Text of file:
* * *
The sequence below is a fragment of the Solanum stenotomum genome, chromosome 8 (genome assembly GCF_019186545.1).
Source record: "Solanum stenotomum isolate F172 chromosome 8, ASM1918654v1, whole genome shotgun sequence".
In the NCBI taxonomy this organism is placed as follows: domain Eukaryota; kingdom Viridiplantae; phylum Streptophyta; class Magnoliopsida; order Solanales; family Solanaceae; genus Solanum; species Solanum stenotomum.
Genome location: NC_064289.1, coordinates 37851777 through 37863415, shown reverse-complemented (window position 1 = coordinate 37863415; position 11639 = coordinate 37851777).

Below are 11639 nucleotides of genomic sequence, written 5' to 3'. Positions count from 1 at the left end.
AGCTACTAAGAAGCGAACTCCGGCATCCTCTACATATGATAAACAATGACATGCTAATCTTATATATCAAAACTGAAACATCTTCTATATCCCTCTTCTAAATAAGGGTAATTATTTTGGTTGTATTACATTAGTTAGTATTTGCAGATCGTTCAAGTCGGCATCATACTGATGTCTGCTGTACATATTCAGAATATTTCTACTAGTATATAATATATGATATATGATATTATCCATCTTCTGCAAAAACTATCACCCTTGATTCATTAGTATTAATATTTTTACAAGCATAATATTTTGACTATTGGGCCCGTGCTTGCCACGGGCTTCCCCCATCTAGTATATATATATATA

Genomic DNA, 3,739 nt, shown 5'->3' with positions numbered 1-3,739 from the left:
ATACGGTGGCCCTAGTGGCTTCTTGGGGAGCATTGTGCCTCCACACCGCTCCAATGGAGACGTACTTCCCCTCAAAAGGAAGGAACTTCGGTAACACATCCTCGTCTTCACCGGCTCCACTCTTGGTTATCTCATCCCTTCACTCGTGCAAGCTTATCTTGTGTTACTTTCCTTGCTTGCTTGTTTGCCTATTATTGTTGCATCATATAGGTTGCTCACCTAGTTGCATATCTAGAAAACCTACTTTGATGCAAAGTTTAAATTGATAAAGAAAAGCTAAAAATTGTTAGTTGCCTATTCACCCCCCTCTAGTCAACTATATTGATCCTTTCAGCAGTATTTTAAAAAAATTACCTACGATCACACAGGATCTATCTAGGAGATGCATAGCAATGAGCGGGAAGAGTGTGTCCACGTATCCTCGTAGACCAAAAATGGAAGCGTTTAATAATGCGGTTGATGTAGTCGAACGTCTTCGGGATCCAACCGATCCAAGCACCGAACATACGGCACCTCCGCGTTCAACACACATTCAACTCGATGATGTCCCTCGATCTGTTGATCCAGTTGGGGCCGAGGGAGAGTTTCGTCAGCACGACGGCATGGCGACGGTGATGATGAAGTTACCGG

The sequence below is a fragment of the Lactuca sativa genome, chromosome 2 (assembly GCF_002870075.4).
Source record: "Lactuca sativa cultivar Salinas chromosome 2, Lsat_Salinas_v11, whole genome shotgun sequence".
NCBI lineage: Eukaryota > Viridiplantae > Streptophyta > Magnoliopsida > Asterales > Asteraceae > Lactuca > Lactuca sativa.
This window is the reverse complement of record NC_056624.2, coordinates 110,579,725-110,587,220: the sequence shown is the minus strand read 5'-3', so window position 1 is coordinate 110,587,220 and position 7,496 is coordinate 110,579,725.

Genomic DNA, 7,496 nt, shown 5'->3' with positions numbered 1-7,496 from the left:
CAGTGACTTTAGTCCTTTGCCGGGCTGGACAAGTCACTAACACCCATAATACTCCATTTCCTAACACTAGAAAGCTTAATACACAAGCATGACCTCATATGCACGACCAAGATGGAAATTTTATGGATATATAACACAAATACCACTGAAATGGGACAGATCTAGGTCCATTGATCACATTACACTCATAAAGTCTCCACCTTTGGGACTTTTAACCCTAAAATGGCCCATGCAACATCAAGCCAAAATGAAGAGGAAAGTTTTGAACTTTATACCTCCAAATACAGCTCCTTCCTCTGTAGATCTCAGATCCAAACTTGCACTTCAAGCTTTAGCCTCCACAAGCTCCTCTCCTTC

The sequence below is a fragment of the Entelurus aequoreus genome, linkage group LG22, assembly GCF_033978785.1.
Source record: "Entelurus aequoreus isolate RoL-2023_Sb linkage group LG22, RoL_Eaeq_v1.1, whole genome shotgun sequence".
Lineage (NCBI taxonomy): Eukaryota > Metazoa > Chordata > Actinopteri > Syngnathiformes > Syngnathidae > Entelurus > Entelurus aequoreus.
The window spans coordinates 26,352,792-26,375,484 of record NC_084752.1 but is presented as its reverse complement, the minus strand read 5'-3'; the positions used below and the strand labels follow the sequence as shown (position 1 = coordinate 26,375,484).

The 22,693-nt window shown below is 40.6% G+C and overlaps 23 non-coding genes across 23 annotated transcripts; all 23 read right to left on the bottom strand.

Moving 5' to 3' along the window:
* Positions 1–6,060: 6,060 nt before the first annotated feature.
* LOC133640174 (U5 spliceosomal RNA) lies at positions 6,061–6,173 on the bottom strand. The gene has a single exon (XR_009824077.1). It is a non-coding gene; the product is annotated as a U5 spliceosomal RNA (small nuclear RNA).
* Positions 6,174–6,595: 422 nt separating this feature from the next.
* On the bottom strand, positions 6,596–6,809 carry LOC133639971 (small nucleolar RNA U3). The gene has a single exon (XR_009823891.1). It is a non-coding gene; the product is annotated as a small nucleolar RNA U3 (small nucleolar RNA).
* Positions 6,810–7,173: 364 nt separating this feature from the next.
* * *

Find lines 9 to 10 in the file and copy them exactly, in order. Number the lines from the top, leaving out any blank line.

The sequence below is a fragment of the Lactuca sativa genome, chromosome 2 (assembly GCF_002870075.4).
Source record: "Lactuca sativa cultivar Salinas chromosome 2, Lsat_Salinas_v11, whole genome shotgun sequence".